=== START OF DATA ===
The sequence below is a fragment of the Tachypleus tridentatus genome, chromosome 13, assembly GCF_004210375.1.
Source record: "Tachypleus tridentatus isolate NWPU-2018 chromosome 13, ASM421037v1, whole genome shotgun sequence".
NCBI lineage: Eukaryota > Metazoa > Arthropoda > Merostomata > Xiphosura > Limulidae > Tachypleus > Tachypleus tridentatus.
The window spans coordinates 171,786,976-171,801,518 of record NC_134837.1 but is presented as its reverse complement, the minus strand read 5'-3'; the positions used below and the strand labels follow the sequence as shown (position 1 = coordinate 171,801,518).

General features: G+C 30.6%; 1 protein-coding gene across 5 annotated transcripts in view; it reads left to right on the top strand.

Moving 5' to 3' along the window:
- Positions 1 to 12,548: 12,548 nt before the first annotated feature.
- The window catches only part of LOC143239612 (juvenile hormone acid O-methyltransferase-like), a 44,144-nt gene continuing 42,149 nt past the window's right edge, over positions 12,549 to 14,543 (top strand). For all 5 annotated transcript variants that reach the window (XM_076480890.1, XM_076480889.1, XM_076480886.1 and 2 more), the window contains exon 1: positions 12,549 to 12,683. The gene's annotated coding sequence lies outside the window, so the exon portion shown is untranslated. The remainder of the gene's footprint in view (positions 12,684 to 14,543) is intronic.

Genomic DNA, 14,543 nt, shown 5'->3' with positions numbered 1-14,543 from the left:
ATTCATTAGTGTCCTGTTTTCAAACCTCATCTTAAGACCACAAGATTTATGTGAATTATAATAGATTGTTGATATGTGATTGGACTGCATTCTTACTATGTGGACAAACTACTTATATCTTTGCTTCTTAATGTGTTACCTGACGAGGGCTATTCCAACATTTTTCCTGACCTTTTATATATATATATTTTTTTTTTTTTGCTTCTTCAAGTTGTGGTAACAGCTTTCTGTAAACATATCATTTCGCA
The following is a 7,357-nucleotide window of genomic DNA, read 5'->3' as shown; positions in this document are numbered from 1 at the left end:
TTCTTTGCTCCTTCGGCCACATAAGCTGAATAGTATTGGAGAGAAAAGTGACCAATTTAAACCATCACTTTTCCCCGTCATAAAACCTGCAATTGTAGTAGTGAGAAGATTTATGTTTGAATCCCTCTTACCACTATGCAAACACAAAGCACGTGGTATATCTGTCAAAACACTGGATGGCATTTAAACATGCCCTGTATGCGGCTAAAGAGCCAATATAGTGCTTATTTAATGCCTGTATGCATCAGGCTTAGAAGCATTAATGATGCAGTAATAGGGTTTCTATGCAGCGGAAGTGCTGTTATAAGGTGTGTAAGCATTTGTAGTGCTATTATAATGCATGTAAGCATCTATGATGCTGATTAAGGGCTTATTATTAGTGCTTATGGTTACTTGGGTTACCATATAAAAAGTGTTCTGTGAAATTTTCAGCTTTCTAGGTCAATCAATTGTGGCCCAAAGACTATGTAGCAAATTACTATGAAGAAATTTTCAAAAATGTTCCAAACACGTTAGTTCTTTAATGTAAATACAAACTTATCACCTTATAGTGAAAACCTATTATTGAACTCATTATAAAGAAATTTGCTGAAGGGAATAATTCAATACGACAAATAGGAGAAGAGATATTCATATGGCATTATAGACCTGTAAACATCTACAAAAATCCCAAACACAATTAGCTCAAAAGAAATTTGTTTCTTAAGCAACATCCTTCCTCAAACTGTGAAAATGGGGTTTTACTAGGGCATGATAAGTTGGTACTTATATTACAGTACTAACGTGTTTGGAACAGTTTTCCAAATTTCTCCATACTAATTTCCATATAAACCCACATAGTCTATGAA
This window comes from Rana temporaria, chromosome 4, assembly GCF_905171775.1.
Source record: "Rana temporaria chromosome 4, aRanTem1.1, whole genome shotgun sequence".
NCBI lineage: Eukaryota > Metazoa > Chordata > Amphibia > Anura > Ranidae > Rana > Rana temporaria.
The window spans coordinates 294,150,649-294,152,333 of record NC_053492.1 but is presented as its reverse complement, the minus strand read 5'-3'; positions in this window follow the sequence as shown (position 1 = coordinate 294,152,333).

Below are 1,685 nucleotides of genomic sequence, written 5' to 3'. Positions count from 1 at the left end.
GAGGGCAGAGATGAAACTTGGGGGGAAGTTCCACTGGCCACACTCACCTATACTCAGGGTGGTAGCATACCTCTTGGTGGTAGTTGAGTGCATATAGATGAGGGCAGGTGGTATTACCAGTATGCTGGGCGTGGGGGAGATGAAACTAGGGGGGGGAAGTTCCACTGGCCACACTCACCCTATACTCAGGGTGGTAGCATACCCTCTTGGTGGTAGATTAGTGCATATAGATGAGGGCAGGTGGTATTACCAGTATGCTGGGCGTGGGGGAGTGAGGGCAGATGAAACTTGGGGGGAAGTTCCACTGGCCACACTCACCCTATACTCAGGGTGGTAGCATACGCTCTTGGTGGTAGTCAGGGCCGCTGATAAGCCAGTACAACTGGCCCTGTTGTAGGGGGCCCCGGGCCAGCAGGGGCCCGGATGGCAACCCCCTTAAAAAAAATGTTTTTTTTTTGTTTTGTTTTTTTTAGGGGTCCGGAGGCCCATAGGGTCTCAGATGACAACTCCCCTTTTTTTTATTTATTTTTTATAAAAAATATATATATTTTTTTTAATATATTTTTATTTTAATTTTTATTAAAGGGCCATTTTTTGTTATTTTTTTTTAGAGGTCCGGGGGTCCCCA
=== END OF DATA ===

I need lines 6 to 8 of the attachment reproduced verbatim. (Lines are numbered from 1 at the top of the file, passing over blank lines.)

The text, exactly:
Moving 5' to 3' along the window:
- Positions 1 to 12,548: 12,548 nt before the first annotated feature.
- The window catches only part of LOC143239612 (juvenile hormone acid O-methyltransferase-like), a 44,144-nt gene continuing 42,149 nt past the window's right edge, over positions 12,549 to 14,543 (top strand). For all 5 annotated transcript variants that reach the window (XM_076480890.1, XM_076480889.1, XM_076480886.1 and 2 more), the window contains exon 1: positions 12,549 to 12,683. The gene's annotated coding sequence lies outside the window, so the exon portion shown is untranslated. The remainder of the gene's footprint in view (positions 12,684 to 14,543) is intronic.